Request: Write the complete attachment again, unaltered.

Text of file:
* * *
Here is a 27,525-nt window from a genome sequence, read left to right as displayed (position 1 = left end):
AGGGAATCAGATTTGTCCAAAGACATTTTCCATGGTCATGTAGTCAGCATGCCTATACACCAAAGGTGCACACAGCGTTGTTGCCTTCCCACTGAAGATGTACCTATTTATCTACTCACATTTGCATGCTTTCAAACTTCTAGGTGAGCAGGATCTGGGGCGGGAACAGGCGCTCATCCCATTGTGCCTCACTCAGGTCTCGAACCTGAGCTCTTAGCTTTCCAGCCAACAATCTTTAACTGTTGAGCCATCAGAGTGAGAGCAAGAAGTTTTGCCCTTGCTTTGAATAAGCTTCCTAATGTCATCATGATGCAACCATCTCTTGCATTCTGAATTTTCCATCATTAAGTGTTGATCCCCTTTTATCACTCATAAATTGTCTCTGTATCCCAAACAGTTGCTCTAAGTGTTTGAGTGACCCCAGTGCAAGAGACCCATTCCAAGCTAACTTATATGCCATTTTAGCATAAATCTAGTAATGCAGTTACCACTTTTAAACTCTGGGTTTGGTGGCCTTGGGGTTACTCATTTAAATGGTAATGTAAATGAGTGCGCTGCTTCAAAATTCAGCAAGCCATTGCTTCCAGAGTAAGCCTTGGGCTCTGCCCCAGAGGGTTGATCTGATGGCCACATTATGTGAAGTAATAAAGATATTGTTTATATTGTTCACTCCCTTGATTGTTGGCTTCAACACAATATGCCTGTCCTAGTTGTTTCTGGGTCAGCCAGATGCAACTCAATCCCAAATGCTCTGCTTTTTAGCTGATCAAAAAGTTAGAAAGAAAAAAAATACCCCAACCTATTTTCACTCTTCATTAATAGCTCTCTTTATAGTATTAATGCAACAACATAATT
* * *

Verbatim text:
Here is a 27,525-nt window from a genome sequence, read left to right as displayed (position 1 = left end):
AGGGAATCAGATTTGTCCAAAGACATTTTCCATGGTCATGTAGTCAGCATGCCTATACACCAAAGGTGCACACAGCGTTGTTGCCTTCCCACTGAAGATGTACCTATTTATCTACTCACATTTGCATGCTTTCAAACTTCTAGGTGAGCAGGATCTGGGGCGGGAACAGGCGCTCATCCCATTGTGCCTCACTCAGGTCTCGAACCTGAGCTCTTAGCTTTCCAGCCAACAATCTTTAACTGTTGAGCCATCAGAGTGAGAGCAAGAAGTTTTGCCCTTGCTTTGAATAAGCTTCCTAATGTCATCATGATGCAACCATCTCTTGCATTCTGAATTTTCCATCATTAAGTGTTGATCCCCTTTTATCACTCATAAATTGTCTCTGTATCCCAAACAGTTGCTCTAAGTGTTTGAGTGACCCCAGTGCAAGAGACCCATTCCAAGCTAACTTATATGCCATTTTAGCATAAATCTAGTAATGCAGTTACCACTTTTAAACTCTGGGTTTGGTGGCCTTGGGGTTACTCATTTAAATGGTAATGTAAATGAGTGCGCTGCTTCAAAATTCAGCAAGCCATTGCTTCCAGAGTAAGCCTTGGGCTCTGCCCCAGAGGGTTGATCTGATGGCCACATTATGTGAAGTAATAAAGATATTGTTTATATTGTTCACTCCCTTGATTGTTGGCTTCAACACAATATGCCTGTCCTAGTTGTTTCTGGGTCAGCCAGATGCAACTCAATCCCAAATGCTCTGCTTTTTAGCTGATCAAAAAGTTAGAAAGAAAAAAAATACCCCAACCTATTTTCACTCTTCATTAATAGCTCTCTTTATAGTATTAATGCAACAACATAATT